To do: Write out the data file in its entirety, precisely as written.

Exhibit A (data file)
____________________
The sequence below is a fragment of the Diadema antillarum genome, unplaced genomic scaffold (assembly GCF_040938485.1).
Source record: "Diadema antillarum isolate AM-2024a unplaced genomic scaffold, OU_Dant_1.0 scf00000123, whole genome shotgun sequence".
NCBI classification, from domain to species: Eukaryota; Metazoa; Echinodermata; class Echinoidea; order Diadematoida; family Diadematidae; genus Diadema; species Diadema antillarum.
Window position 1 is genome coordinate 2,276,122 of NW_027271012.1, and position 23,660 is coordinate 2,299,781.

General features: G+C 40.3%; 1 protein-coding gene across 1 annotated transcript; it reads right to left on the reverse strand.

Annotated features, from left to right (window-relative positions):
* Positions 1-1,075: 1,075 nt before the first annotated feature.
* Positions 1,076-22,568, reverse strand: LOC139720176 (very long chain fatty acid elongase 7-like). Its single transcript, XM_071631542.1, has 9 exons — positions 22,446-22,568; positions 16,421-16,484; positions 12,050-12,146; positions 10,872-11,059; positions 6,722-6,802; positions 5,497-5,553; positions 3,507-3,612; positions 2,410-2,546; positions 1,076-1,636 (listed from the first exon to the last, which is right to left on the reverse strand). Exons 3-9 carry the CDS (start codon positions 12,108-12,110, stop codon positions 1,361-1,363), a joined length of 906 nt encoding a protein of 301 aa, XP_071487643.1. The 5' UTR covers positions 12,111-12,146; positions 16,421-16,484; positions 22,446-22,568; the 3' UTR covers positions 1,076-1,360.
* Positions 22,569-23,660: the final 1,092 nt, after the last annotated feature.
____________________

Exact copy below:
The sequence below is a fragment of the Diadema antillarum genome, unplaced genomic scaffold (assembly GCF_040938485.1).
Source record: "Diadema antillarum isolate AM-2024a unplaced genomic scaffold, OU_Dant_1.0 scf00000123, whole genome shotgun sequence".
NCBI classification, from domain to species: Eukaryota; Metazoa; Echinodermata; class Echinoidea; order Diadematoida; family Diadematidae; genus Diadema; species Diadema antillarum.
Window position 1 is genome coordinate 2,276,122 of NW_027271012.1, and position 23,660 is coordinate 2,299,781.

General features: G+C 40.3%; 1 protein-coding gene across 1 annotated transcript; it reads right to left on the reverse strand.

Annotated features, from left to right (window-relative positions):
* Positions 1-1,075: 1,075 nt before the first annotated feature.
* Positions 1,076-22,568, reverse strand: LOC139720176 (very long chain fatty acid elongase 7-like). Its single transcript, XM_071631542.1, has 9 exons — positions 22,446-22,568; positions 16,421-16,484; positions 12,050-12,146; positions 10,872-11,059; positions 6,722-6,802; positions 5,497-5,553; positions 3,507-3,612; positions 2,410-2,546; positions 1,076-1,636 (listed from the first exon to the last, which is right to left on the reverse strand). Exons 3-9 carry the CDS (start codon positions 12,108-12,110, stop codon positions 1,361-1,363), a joined length of 906 nt encoding a protein of 301 aa, XP_071487643.1. The 5' UTR covers positions 12,111-12,146; positions 16,421-16,484; positions 22,446-22,568; the 3' UTR covers positions 1,076-1,360.
* Positions 22,569-23,660: the final 1,092 nt, after the last annotated feature.